Unfortunately, in many districts of Calcutta policemen are more of threat to the street children as they often mistreat them or try to remove them following the orders of more wealthy residents.
Since 1999 Aloka Mitra, the head of our partner organisation, is supervising pilot projects in Calcutta’s police stations. The police place rooms at our disposal, often a garage, and help motivate the children into going to school. Women’s Interlink Foundation finances the school materials, the food, the social workers and the teachers. The Lion’s Club of Calcutta is responsible for the medical treatment of the children. These projects aim to send the children from a “non-formal-school” to a proper state run school. The children already attending a state school still come to our centres and are supported.
Fortunately, within our police projects the attitude of the policemen towards the street children has changed completely and they now agree that only education and care will prevent them from becoming criminals or drug-addicts and consequently becoming a much bigger problem for Indian society. Recently, a complete and surprising turnaround has seen the police come to regard themselves as protectors of the children.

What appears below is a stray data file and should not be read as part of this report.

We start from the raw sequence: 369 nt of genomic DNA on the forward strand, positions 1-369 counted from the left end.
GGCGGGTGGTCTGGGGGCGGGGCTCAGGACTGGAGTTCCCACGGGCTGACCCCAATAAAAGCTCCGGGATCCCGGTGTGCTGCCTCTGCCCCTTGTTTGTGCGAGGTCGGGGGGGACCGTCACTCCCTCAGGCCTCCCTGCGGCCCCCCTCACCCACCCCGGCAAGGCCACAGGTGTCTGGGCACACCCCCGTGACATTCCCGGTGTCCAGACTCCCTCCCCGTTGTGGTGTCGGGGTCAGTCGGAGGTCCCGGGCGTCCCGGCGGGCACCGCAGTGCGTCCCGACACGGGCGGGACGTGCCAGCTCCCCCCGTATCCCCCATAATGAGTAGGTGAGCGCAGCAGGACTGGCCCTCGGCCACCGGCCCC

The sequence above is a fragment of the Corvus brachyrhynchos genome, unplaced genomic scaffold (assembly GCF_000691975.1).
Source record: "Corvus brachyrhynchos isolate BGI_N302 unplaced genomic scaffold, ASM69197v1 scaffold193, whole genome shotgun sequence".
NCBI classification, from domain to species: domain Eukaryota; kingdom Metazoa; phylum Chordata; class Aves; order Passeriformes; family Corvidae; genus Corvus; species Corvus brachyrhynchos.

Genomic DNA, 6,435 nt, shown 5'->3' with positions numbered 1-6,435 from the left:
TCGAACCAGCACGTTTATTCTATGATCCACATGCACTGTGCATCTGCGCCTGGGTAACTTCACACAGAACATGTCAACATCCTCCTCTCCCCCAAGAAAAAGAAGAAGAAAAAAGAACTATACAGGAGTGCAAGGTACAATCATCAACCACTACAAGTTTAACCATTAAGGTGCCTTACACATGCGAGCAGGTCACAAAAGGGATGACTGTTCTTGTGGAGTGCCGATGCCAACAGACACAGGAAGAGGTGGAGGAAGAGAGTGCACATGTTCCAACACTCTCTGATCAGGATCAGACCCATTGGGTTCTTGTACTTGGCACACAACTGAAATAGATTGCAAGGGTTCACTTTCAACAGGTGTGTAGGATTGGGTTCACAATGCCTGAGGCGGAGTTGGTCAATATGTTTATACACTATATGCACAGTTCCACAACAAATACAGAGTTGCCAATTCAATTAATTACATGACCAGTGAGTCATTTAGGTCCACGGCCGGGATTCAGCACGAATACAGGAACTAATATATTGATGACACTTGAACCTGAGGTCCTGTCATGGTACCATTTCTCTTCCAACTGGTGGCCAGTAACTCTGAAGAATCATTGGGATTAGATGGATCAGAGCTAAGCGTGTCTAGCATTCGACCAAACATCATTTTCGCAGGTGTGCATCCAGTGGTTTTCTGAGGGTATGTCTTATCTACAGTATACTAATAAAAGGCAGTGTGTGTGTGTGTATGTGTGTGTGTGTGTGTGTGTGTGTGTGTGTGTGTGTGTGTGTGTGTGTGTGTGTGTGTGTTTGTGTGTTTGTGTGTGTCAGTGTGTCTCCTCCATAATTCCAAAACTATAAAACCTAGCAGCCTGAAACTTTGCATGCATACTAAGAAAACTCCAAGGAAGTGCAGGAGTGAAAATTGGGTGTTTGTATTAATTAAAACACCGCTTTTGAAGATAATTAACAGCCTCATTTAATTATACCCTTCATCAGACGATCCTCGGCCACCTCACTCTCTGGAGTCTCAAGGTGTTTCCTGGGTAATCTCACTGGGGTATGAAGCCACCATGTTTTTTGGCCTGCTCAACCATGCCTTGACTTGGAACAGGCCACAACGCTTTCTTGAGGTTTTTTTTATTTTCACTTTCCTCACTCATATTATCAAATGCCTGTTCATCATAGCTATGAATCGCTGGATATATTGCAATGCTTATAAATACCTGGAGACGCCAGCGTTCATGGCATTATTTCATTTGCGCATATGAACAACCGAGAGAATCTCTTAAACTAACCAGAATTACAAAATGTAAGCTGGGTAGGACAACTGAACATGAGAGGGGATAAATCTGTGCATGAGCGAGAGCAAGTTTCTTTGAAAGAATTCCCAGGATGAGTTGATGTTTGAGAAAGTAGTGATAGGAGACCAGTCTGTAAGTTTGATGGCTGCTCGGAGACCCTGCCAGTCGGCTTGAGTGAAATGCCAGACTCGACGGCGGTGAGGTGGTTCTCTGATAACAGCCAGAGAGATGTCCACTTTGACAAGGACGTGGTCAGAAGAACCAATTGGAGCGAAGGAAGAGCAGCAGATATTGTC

Street children are the most vulnerable children of Calcutta. They are sleeping on the pavements, next to the canalisation, in all of Calcutta’s dirt. Car’s exhaust fumes, in this vast city of 15 million inhabitants, are blown directly into their faces. They are fighting to survive every day: On the one hand against starvation, by doing different menial jobs, for example collecting garbage, begging, selling drugs or working in wealthier households. On the other hand there is always the threat of getting involved in child human trafficking. Street children, in particular, are easily caught for organ trading, prostitution, slave work in bigger companies or organised begging circles.
The teacher of the center, Runa Nath, states that even though the circumstances in the slum are still really rough, some things have changed in a positive way. Now even the older children and teenagers go to school resulting in the number of child marriages decreasing in recent years. Due to the lessons in hygiene people have learned to store their food in better jars and containers so that less food has to be thrown away. The children arrive at our center clean, because they have learned about the importance of personal hygiene and that is also the reason why the children are not sick as often.
13 Centres with 30 children each: 2.098.700Rs (approx. 26.906€)